In this way, despite not technically being “human” in the strictest sense of the term, Lita shows herself to be one of the most human of the cast as a whole. She genuinely cares for others — even those with whom she has clashed in the past — and wants everything to turn out for the best. And she’s more than willing to put in the work to make that happen; having been alone for so long by the time we meet her at the outset of the story, she knows that nothing good comes for free, and that those willing to work hard for their happiness will eventually get what they are due — even if it takes a while.

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More about Atelier Iris: Eternal Mana

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7 thoughts on “Waifu Wednesday: Lita Blanchimont”

  1. How did you find the crafting system in Iris? Maybe it was because it was my first Atelier game, but I found it utterly impenetrable. At the time, I blamed it on inconsistent localization —there seemed to be no logic to combining ingredients. I ended up GameFAQing it to completion. My incompetence notwithstanding, I really love this entry. The art and music is SOOO good.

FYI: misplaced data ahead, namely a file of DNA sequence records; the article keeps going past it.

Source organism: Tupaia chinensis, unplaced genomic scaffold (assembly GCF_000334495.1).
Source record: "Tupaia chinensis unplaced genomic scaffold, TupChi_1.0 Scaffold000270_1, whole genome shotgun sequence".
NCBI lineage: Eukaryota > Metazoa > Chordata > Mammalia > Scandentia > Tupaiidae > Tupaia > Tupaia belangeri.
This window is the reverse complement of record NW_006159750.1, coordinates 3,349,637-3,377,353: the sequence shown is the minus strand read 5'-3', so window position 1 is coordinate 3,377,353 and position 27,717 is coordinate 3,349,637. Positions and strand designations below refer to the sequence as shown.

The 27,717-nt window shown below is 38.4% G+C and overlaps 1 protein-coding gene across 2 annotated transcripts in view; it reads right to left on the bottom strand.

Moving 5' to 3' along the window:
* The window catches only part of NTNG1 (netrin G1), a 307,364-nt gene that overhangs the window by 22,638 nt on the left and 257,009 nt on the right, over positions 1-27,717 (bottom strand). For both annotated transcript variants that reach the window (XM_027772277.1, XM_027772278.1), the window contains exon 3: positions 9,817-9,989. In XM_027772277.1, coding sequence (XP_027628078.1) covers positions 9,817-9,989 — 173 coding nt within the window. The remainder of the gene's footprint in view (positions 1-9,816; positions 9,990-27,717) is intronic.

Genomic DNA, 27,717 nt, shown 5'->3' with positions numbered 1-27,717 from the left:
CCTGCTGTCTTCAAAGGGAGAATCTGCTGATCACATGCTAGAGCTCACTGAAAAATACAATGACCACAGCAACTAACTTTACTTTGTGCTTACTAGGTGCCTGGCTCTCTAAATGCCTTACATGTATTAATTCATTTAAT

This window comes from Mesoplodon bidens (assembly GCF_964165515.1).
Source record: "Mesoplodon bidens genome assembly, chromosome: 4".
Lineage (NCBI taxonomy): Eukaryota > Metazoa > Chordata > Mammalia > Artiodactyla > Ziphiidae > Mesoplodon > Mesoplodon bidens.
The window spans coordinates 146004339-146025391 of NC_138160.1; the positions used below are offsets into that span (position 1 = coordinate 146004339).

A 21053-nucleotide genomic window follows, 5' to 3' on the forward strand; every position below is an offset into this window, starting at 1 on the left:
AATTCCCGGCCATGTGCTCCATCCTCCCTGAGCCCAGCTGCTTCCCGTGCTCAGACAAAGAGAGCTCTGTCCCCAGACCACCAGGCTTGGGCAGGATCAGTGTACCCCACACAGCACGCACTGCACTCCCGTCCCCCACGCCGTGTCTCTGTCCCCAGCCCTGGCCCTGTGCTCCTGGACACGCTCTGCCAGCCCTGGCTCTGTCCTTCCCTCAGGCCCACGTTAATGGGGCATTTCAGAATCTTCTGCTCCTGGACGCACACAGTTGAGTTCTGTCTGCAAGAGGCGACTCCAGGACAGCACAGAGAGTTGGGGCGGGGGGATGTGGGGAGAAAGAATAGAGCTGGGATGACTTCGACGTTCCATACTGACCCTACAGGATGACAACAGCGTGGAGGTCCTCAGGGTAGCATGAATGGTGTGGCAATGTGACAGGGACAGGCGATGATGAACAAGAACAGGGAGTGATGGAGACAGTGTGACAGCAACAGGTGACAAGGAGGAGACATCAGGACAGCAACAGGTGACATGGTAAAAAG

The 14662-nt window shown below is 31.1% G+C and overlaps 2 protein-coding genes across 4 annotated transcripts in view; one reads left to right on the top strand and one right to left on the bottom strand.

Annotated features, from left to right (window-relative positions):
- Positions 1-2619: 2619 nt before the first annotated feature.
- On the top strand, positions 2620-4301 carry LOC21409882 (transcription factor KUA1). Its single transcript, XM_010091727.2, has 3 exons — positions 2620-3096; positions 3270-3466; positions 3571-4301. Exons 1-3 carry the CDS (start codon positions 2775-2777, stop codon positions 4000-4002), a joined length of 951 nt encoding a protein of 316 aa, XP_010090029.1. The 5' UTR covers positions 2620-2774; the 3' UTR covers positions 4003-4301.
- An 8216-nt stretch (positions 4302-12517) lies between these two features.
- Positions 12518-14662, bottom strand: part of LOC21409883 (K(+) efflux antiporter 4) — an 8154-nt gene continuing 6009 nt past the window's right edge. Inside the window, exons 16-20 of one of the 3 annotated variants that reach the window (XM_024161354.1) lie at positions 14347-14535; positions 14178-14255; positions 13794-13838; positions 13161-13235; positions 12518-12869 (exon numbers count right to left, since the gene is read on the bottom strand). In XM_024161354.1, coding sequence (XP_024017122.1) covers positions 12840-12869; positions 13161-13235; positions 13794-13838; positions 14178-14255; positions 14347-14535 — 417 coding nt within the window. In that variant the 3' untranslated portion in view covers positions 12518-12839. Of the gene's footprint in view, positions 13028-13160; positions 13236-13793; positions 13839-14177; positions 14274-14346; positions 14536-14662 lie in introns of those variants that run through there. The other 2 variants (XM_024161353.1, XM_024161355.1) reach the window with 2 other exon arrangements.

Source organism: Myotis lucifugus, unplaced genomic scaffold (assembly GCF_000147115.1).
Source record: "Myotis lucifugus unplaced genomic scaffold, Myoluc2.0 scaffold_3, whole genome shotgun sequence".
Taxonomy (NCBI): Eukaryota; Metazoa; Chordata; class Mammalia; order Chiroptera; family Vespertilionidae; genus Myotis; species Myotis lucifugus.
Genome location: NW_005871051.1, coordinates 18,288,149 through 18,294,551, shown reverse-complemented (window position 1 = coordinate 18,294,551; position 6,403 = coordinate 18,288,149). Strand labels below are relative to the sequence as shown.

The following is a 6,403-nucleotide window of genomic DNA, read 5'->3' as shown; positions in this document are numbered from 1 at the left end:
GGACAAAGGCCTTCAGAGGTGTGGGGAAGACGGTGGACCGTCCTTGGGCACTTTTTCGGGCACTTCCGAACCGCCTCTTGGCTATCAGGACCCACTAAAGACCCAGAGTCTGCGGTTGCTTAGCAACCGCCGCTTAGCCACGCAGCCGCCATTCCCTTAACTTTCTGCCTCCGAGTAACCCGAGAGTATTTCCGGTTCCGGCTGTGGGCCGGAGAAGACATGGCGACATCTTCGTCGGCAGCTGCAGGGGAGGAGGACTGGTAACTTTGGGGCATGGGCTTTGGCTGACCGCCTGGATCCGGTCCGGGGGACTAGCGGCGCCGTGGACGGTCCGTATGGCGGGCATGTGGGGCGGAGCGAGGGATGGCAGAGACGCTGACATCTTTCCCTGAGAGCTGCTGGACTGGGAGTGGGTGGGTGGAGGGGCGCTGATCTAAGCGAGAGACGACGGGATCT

Liked by 1 person

    1. The crafting system isn’t so daunting once you realise a lot of the information it throws at you isn’t really relevant — all you really need to worry about are the actual ingredients. The “review” thing is mostly for flavour, though better quality consumable items do work a bit better, plus making better items causes your relationship with the shopkeeper to improve more quickly… which in turn means you’ll see more events with them.

      The most important thing is recognising that recipes with red ingredients allow you to substitute those ingredients for something else from the same “category” (fruit, meat, cake, powder etc) and this usually means there’s at least one “hidden” recipe you can find by swapping out the right thing. And you don’t need to waste ingredients with trial and error crafting, either; the shopkeeper always tells you before crafting if the combination you’ve chosen will result in something new, so it’s mostly just a case of logical deduction.

      Or GameFAQs 🙂